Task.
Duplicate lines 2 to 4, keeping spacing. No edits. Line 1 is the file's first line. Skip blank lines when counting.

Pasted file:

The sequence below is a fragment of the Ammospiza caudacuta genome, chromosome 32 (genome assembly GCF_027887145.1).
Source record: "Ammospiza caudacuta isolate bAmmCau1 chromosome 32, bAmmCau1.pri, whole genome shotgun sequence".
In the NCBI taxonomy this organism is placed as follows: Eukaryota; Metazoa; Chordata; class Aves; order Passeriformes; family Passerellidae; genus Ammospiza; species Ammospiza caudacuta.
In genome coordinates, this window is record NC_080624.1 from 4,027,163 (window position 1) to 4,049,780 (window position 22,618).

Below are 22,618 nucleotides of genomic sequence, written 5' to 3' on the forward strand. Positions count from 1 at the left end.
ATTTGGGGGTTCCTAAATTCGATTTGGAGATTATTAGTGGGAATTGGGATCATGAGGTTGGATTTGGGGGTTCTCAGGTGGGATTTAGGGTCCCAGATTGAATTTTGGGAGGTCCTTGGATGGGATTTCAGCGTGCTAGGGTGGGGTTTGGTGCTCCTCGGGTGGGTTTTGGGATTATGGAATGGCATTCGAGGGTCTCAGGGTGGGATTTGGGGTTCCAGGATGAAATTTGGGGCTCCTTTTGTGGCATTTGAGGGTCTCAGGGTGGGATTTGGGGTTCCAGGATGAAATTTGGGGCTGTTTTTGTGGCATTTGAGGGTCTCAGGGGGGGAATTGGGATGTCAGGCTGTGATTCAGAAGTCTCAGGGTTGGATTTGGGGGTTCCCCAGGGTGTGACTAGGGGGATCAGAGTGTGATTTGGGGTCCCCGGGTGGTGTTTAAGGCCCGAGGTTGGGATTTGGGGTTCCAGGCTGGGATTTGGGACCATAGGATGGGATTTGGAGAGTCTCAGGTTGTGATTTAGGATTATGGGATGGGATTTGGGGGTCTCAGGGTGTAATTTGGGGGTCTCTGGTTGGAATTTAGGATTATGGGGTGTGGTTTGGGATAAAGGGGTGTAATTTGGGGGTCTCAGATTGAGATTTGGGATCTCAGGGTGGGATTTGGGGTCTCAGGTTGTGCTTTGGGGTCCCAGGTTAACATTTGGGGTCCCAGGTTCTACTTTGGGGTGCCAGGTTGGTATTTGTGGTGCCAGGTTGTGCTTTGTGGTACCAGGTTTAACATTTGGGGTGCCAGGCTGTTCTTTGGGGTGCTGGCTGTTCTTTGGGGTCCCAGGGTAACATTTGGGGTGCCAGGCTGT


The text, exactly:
Source record: "Ammospiza caudacuta isolate bAmmCau1 chromosome 32, bAmmCau1.pri, whole genome shotgun sequence".
In the NCBI taxonomy this organism is placed as follows: Eukaryota; Metazoa; Chordata; class Aves; order Passeriformes; family Passerellidae; genus Ammospiza; species Ammospiza caudacuta.
In genome coordinates, this window is record NC_080624.1 from 4,027,163 (window position 1) to 4,049,780 (window position 22,618).